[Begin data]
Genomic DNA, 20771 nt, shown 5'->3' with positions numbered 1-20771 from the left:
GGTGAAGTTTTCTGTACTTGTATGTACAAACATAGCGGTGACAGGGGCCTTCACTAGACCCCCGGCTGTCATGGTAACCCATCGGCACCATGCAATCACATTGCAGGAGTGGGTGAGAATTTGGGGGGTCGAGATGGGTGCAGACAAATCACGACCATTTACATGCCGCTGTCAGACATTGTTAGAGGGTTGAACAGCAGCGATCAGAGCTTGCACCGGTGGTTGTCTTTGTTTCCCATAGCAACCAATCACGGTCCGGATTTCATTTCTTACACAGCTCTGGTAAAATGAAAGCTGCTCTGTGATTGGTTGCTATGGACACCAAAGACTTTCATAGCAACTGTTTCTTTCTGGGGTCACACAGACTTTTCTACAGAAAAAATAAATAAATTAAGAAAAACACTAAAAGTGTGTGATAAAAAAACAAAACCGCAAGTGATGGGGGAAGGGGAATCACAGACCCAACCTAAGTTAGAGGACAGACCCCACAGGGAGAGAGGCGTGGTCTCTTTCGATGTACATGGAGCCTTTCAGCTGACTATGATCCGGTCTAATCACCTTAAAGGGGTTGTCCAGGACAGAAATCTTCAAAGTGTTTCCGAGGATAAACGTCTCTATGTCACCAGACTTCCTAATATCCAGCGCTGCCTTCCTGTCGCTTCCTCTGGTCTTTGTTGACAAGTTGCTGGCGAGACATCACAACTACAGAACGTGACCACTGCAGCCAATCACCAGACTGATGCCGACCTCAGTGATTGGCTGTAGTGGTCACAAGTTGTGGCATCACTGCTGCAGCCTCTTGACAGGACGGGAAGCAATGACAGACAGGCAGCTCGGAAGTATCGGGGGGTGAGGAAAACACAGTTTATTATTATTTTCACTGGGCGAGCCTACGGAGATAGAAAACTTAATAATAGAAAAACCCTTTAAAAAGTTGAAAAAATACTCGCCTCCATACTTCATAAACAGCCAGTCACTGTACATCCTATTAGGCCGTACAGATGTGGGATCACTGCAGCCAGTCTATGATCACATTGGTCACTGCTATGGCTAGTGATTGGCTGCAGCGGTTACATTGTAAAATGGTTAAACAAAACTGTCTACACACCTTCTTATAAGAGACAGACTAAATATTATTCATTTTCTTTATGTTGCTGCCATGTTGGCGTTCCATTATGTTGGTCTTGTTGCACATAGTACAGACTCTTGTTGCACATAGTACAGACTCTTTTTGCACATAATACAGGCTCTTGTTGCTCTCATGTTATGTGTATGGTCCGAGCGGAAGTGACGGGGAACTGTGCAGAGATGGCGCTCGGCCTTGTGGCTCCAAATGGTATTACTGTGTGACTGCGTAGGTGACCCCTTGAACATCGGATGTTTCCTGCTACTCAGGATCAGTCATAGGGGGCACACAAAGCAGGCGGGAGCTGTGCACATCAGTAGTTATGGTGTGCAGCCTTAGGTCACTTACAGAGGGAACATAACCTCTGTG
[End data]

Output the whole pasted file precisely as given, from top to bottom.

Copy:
Genomic DNA, 20771 nt, shown 5'->3' with positions numbered 1-20771 from the left:
GGTGAAGTTTTCTGTACTTGTATGTACAAACATAGCGGTGACAGGGGCCTTCACTAGACCCCCGGCTGTCATGGTAACCCATCGGCACCATGCAATCACATTGCAGGAGTGGGTGAGAATTTGGGGGGTCGAGATGGGTGCAGACAAATCACGACCATTTACATGCCGCTGTCAGACATTGTTAGAGGGTTGAACAGCAGCGATCAGAGCTTGCACCGGTGGTTGTCTTTGTTTCCCATAGCAACCAATCACGGTCCGGATTTCATTTCTTACACAGCTCTGGTAAAATGAAAGCTGCTCTGTGATTGGTTGCTATGGACACCAAAGACTTTCATAGCAACTGTTTCTTTCTGGGGTCACACAGACTTTTCTACAGAAAAAATAAATAAATTAAGAAAAACACTAAAAGTGTGTGATAAAAAAACAAAACCGCAAGTGATGGGGGAAGGGGAATCACAGACCCAACCTAAGTTAGAGGACAGACCCCACAGGGAGAGAGGCGTGGTCTCTTTCGATGTACATGGAGCCTTTCAGCTGACTATGATCCGGTCTAATCACCTTAAAGGGGTTGTCCAGGACAGAAATCTTCAAAGTGTTTCCGAGGATAAACGTCTCTATGTCACCAGACTTCCTAATATCCAGCGCTGCCTTCCTGTCGCTTCCTCTGGTCTTTGTTGACAAGTTGCTGGCGAGACATCACAACTACAGAACGTGACCACTGCAGCCAATCACCAGACTGATGCCGACCTCAGTGATTGGCTGTAGTGGTCACAAGTTGTGGCATCACTGCTGCAGCCTCTTGACAGGACGGGAAGCAATGACAGACAGGCAGCTCGGAAGTATCGGGGGGTGAGGAAAACACAGTTTATTATTATTTTCACTGGGCGAGCCTACGGAGATAGAAAACTTAATAATAGAAAAACCCTTTAAAAAGTTGAAAAAATACTCGCCTCCATACTTCATAAACAGCCAGTCACTGTACATCCTATTAGGCCGTACAGATGTGGGATCACTGCAGCCAGTCTATGATCACATTGGTCACTGCTATGGCTAGTGATTGGCTGCAGCGGTTACATTGTAAAATGGTTAAACAAAACTGTCTACACACCTTCTTATAAGAGACAGACTAAATATTATTCATTTTCTTTATGTTGCTGCCATGTTGGCGTTCCATTATGTTGGTCTTGTTGCACATAGTACAGACTCTTGTTGCACATAGTACAGACTCTTTTTGCACATAATACAGGCTCTTGTTGCTCTCATGTTATGTGTATGGTCCGAGCGGAAGTGACGGGGAACTGTGCAGAGATGGCGCTCGGCCTTGTGGCTCCAAATGGTATTACTGTGTGACTGCGTAGGTGACCCCTTGAACATCGGATGTTTCCTGCTACTCAGGATCAGTCATAGGGGGCACACAAAGCAGGCGGGAGCTGTGCACATCAGTAGTTATGGTGTGCAGCCTTAGGTCACTTACAGAGGGAACATAACCTCTGTG